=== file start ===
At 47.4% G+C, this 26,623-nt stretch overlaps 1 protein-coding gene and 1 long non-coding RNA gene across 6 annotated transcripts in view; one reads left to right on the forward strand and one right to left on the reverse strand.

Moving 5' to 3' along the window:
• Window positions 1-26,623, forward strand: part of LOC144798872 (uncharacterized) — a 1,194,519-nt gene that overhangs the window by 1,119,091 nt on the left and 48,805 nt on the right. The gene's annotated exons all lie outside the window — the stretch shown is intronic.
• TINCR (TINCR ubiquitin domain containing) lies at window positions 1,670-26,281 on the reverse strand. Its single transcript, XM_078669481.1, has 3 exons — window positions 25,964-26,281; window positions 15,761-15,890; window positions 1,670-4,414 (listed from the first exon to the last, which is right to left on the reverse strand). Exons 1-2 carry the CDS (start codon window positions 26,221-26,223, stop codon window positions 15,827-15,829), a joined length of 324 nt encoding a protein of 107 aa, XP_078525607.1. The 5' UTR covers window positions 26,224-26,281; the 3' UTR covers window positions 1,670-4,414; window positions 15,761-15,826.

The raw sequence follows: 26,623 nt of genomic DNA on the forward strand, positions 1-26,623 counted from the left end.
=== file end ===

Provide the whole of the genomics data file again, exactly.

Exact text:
At 47.4% G+C, this 26,623-nt stretch overlaps 1 protein-coding gene and 1 long non-coding RNA gene across 6 annotated transcripts in view; one reads left to right on the forward strand and one right to left on the reverse strand.

Moving 5' to 3' along the window:
• Window positions 1-26,623, forward strand: part of LOC144798872 (uncharacterized) — a 1,194,519-nt gene that overhangs the window by 1,119,091 nt on the left and 48,805 nt on the right. The gene's annotated exons all lie outside the window — the stretch shown is intronic.
• TINCR (TINCR ubiquitin domain containing) lies at window positions 1,670-26,281 on the reverse strand. Its single transcript, XM_078669481.1, has 3 exons — window positions 25,964-26,281; window positions 15,761-15,890; window positions 1,670-4,414 (listed from the first exon to the last, which is right to left on the reverse strand). Exons 1-2 carry the CDS (start codon window positions 26,221-26,223, stop codon window positions 15,827-15,829), a joined length of 324 nt encoding a protein of 107 aa, XP_078525607.1. The 5' UTR covers window positions 26,224-26,281; the 3' UTR covers window positions 1,670-4,414; window positions 15,761-15,826.

The raw sequence follows: 26,623 nt of genomic DNA on the forward strand, positions 1-26,623 counted from the left end.